The stablecoin market has witnessed one of the most unstable moments in its history this month as TerraUSD (UST) lost its peg and momentarily threatened the perceived stability of its competing stablecoins.
However, prior to UST’s creation, a competition between USDC and USDT was already in full swing.
USDT vs. USDC
At the time of writing, UST, a stablecoin meant to trade at $1, is worth approximately $0.068 or 6 cents. The day it lost its peg (the crash of May 9), Tether (USDT) and USD Coin (USDC) were also impacted.
The former lost its peg and fell to as low as $0.95, whereas the latter, along with the likes of Binance USD (BUSD) and DAI, was trading at a premium of $0.01 to $0.02.
However, it’s worth noting that USDT didn’t actually lose it’s peg– its market value momentarily slipped under $1.00. This may sound like mental gymnastics, but the difference is a key reason USDT is still around and UST isn’t. If someone bought USDT for $0.95, they could redeem it for a full $1.00 from Tether, since the assets are collateralized by U.S. dollar reserves. UST, however, was a different story, as there was no fiat reserve available to redeem the rapidly devaluaing UST.
This alerted the stablecoin community since Tether is the biggest stablecoin with a market capitalization of $73.1 Billion. Consequently, Tether holders began moving their USDT supply, with many opting to redeem and sell their USDT before it followed the UST path.
As confirmed by Tether themselves, within 24 hours of May 11, about $300 million worth of USDT was redeemed, and it processed another $2 Billion USDT redemptions the following day.
The same was not the case with USDC however, as contradictory to Tether, the USD Coin noted higher demand in the market. Tether’s circulating supply which at its peak towards the beginning of May 2022 was at $83.23 billion, slipped to $75.75 billion in the span of 4 days as $7.4 billion worth of USDT was redeemed.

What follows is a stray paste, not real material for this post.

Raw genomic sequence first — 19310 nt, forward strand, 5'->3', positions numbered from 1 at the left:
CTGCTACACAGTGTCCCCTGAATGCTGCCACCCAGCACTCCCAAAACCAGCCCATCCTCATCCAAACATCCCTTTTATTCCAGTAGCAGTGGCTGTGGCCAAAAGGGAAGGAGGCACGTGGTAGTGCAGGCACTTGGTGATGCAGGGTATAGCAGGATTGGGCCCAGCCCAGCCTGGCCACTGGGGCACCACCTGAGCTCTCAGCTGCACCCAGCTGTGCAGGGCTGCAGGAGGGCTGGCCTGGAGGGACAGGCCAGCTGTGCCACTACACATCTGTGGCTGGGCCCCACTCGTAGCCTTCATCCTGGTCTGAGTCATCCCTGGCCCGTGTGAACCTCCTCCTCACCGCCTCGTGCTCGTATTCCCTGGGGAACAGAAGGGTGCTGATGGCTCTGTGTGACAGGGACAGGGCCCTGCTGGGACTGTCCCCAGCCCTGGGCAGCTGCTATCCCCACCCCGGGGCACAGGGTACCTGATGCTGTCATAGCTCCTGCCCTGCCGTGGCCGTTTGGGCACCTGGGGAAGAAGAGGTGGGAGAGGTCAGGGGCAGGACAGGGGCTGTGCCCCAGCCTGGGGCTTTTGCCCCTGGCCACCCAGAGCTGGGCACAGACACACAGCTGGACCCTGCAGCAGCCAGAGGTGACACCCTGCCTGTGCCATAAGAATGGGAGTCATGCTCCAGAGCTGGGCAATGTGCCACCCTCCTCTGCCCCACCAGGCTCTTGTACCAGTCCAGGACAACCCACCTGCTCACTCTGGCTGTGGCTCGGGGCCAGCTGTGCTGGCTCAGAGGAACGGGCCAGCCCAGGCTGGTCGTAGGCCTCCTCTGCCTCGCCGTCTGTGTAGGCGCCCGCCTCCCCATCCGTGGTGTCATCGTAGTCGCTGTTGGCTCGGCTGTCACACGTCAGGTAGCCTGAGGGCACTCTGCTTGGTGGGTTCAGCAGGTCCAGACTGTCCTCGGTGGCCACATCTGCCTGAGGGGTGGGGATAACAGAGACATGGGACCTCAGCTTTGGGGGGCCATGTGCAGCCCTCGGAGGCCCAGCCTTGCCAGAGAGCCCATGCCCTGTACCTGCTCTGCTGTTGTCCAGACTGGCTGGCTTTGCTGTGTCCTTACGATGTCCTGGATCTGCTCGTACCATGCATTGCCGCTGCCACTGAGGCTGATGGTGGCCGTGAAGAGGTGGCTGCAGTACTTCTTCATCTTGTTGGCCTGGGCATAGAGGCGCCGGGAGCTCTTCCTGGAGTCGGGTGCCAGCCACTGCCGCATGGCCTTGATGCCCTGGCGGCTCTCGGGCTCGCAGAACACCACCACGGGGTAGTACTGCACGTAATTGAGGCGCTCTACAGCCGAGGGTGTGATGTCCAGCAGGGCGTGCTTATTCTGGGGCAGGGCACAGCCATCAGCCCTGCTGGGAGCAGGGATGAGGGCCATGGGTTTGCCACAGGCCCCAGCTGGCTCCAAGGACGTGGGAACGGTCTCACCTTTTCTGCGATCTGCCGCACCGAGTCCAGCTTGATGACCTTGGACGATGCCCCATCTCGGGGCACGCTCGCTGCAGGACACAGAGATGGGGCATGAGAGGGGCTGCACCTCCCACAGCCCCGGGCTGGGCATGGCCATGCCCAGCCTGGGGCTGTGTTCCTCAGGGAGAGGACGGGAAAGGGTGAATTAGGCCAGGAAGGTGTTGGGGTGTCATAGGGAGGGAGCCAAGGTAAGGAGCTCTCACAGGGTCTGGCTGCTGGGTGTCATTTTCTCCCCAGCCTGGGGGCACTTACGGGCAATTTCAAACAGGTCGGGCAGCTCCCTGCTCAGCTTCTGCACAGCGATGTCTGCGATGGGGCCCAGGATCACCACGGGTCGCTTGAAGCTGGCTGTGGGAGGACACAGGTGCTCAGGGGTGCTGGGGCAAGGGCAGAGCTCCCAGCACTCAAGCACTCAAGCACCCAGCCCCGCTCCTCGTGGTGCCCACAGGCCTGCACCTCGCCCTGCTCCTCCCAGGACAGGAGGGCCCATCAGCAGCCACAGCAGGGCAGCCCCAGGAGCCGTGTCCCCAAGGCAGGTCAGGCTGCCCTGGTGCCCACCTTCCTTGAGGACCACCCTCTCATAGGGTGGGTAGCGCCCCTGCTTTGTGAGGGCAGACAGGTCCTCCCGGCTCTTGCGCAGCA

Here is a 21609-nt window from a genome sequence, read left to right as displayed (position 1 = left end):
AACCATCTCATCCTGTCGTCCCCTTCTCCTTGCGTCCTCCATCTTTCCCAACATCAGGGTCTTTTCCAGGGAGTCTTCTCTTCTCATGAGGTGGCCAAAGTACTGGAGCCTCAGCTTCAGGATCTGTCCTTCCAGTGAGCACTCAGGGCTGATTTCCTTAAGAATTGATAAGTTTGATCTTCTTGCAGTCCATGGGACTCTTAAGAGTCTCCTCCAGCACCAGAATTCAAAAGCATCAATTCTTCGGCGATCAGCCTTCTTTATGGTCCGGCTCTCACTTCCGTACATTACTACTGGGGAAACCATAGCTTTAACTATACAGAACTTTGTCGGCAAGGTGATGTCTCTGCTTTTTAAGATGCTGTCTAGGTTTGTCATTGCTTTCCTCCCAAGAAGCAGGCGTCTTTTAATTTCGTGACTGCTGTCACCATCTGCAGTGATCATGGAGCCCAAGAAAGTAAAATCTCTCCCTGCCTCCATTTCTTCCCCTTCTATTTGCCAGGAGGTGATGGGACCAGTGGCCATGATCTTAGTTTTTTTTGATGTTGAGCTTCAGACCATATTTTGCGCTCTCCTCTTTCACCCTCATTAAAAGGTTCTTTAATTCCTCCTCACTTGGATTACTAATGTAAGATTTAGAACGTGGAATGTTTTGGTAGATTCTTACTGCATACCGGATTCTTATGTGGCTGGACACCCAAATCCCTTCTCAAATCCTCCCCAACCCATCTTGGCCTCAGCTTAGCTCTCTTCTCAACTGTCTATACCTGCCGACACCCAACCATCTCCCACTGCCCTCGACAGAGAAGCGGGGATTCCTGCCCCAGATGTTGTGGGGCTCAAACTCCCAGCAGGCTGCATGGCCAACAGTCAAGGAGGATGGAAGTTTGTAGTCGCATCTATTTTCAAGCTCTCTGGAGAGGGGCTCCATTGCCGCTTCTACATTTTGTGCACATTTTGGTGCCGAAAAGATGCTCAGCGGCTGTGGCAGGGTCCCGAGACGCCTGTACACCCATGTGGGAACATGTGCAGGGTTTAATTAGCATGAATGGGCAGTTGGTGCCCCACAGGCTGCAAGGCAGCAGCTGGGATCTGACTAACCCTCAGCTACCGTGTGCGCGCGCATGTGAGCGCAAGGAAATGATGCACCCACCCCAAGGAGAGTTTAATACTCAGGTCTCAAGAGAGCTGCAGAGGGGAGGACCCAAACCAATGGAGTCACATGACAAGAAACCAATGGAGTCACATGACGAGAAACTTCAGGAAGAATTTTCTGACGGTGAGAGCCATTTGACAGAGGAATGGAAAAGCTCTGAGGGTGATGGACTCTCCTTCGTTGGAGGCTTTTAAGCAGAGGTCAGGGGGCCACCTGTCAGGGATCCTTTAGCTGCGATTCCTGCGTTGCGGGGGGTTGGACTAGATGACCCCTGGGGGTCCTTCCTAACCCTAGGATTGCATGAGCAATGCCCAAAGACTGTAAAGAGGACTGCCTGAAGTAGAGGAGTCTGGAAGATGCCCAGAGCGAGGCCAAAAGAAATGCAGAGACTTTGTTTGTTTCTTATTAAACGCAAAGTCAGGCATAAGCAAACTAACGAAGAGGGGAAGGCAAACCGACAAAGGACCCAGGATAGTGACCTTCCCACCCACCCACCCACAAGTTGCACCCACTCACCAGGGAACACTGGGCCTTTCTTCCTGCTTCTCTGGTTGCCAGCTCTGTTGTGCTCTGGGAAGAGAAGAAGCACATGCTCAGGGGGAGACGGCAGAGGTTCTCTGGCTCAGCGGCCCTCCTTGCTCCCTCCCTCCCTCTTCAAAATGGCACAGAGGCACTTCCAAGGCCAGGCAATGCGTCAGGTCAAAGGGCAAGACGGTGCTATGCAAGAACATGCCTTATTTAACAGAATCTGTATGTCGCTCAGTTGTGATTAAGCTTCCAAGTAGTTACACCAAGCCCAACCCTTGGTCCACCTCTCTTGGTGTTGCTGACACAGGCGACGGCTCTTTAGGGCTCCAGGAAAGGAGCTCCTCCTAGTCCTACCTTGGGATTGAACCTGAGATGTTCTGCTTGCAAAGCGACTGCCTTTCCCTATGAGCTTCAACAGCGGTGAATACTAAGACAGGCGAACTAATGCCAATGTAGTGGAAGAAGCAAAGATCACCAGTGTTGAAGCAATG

However, USDC’s circulating supply shot up from $48.45 billion to $51.09 billion in the same duration. Today the stablecoin’s circulating supply is at $53 billion and is on the verge of flipping the Binance Coin (BNB), which shares a similar market cap.
Furthermore, looking at the growth chart for both the stablecoins (USDT and USDC), one can observe that in the duration of one year, i.e., since May 2021, USDC has noted a much highest growth than USDT.
At this time last year, the total circulating supply of Tether was sitting at 62.48 billion, while the same for USDC was at 20.24 Billion.
However, within the span of 12 months, as Tether’s supply grew by 23.5% to reach $73.1 billion, USDC’s supply increased by 163.3% touching $53.5 Billion.
Even in the expanding crypto market, USDC is noting higher demand.
The most recent evidence of the same is the launch of crypto exchange FTX’s services of equity trading which, as per the announcement, can be conducted by using USDC as a means of payment for buying the stocks and shares of a company such as Apple, Tesla, Disney, etc.
Faith in Stablecoins’ Reserves
Knowing that Terra’s Luna Foundation Guard’s $3 billion reserve failed to protect the peg of TerraUSD, the concern surrounding the reserve for other stablecoins rose as well.
While in consequence of UST’s depegging, other algorithm-backed stablecoins were not affected, Tether’s reserves were undoubtedly at the community’s crosshair.
In the past, too, Tether has been reluctant to be transparent about its reserves. The company did state to have an external audit conducted, but it failed to produce any report of the same audit.
The doubts rose to the extent where the financial research firm Hindenburg even offered a reward of $1 Million to anyone who produced information about Tether’s reserves and peg in October 2021.
To further raise concerns, around May 20, Tether, in its attestation report, stated that the reserve’s commercial paper was reduced by 17%, from $24.2 billion to just $20.1 billion in the first quarter of 2022.
The same was further slashed by 20% since the second quarter of 2022 began.
Instead, the reserves backing the stablecoin observed a 13% increase in the U.S. Treasury bills rising from $34.5 billion in Q4 2021 to $39.2 billion in Q1 2022. These bills now represent almost half of Tether’s $73 billion reserves.
Going forward, whether or not Tether reveals more details about its reserves is unknown, but stablecoins may face difficulty firmly gaining investor trust due to a ripple effect from UST.